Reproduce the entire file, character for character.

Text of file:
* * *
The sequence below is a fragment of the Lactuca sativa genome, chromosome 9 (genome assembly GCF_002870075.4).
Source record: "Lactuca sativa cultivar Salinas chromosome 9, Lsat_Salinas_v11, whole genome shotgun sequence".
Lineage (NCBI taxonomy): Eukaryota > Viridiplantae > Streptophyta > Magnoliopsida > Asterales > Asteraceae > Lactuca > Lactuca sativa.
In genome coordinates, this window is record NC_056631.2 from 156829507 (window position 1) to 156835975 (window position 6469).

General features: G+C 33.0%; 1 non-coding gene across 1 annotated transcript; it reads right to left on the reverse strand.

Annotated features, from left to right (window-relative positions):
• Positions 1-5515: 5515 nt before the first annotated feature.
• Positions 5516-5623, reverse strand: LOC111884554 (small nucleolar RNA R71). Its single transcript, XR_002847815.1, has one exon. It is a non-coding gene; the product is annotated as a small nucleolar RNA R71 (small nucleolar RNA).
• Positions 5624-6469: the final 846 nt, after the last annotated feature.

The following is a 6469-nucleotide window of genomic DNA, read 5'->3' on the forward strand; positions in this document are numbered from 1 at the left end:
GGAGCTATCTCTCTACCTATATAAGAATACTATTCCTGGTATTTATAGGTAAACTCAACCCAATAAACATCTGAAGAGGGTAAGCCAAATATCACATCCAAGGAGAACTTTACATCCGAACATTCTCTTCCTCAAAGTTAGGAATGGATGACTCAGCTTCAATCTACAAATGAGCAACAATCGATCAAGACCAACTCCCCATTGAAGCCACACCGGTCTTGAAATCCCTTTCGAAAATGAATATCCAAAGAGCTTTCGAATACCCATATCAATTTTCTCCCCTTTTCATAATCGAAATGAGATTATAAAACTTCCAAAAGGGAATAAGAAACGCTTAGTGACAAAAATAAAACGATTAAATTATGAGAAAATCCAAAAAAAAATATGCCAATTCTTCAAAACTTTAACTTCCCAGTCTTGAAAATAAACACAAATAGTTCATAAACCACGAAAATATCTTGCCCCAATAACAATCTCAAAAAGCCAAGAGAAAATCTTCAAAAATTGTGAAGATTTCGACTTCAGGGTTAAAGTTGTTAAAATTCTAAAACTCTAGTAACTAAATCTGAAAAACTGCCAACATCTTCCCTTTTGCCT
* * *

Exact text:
The sequence below is a fragment of the Lactuca sativa genome, chromosome 9 (genome assembly GCF_002870075.4).
Source record: "Lactuca sativa cultivar Salinas chromosome 9, Lsat_Salinas_v11, whole genome shotgun sequence".
Lineage (NCBI taxonomy): Eukaryota > Viridiplantae > Streptophyta > Magnoliopsida > Asterales > Asteraceae > Lactuca > Lactuca sativa.
In genome coordinates, this window is record NC_056631.2 from 156829507 (window position 1) to 156835975 (window position 6469).

General features: G+C 33.0%; 1 non-coding gene across 1 annotated transcript; it reads right to left on the reverse strand.

Annotated features, from left to right (window-relative positions):
• Positions 1-5515: 5515 nt before the first annotated feature.
• Positions 5516-5623, reverse strand: LOC111884554 (small nucleolar RNA R71). Its single transcript, XR_002847815.1, has one exon. It is a non-coding gene; the product is annotated as a small nucleolar RNA R71 (small nucleolar RNA).
• Positions 5624-6469: the final 846 nt, after the last annotated feature.

The following is a 6469-nucleotide window of genomic DNA, read 5'->3' on the forward strand; positions in this document are numbered from 1 at the left end:
GGAGCTATCTCTCTACCTATATAAGAATACTATTCCTGGTATTTATAGGTAAACTCAACCCAATAAACATCTGAAGAGGGTAAGCCAAATATCACATCCAAGGAGAACTTTACATCCGAACATTCTCTTCCTCAAAGTTAGGAATGGATGACTCAGCTTCAATCTACAAATGAGCAACAATCGATCAAGACCAACTCCCCATTGAAGCCACACCGGTCTTGAAATCCCTTTCGAAAATGAATATCCAAAGAGCTTTCGAATACCCATATCAATTTTCTCCCCTTTTCATAATCGAAATGAGATTATAAAACTTCCAAAAGGGAATAAGAAACGCTTAGTGACAAAAATAAAACGATTAAATTATGAGAAAATCCAAAAAAAAATATGCCAATTCTTCAAAACTTTAACTTCCCAGTCTTGAAAATAAACACAAATAGTTCATAAACCACGAAAATATCTTGCCCCAATAACAATCTCAAAAAGCCAAGAGAAAATCTTCAAAAATTGTGAAGATTTCGACTTCAGGGTTAAAGTTGTTAAAATTCTAAAACTCTAGTAACTAAATCTGAAAAACTGCCAACATCTTCCCTTTTGCCT